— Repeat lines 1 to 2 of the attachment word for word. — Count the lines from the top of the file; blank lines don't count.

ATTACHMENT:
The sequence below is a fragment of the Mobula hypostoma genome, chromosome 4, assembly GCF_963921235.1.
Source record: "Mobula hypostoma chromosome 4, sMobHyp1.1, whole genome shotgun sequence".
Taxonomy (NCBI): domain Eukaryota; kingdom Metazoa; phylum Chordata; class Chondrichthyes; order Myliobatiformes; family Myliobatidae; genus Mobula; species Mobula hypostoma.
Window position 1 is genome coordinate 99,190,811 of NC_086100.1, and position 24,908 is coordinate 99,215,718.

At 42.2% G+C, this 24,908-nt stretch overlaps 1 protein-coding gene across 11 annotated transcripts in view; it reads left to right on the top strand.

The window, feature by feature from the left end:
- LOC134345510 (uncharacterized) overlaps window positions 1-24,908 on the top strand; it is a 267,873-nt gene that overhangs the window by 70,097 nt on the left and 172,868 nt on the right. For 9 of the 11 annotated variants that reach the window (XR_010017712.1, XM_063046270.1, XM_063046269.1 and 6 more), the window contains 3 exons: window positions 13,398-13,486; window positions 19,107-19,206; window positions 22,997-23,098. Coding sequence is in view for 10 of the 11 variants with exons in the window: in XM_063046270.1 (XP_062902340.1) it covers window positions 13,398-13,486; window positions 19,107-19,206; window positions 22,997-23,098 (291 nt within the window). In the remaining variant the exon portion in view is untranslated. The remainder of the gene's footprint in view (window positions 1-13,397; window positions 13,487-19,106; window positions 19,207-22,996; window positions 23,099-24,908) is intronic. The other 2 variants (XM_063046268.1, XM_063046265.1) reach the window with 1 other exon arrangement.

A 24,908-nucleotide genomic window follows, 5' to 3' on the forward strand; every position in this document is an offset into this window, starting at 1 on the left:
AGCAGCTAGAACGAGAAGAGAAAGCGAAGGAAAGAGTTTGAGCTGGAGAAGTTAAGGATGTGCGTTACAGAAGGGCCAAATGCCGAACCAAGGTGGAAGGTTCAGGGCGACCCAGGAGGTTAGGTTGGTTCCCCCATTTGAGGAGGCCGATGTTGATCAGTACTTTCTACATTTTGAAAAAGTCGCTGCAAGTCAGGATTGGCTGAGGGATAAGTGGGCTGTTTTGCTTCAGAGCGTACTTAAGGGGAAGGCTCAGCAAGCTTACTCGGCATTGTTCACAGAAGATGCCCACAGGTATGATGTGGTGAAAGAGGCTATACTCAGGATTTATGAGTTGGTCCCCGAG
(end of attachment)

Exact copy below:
The sequence below is a fragment of the Mobula hypostoma genome, chromosome 4, assembly GCF_963921235.1.
Source record: "Mobula hypostoma chromosome 4, sMobHyp1.1, whole genome shotgun sequence".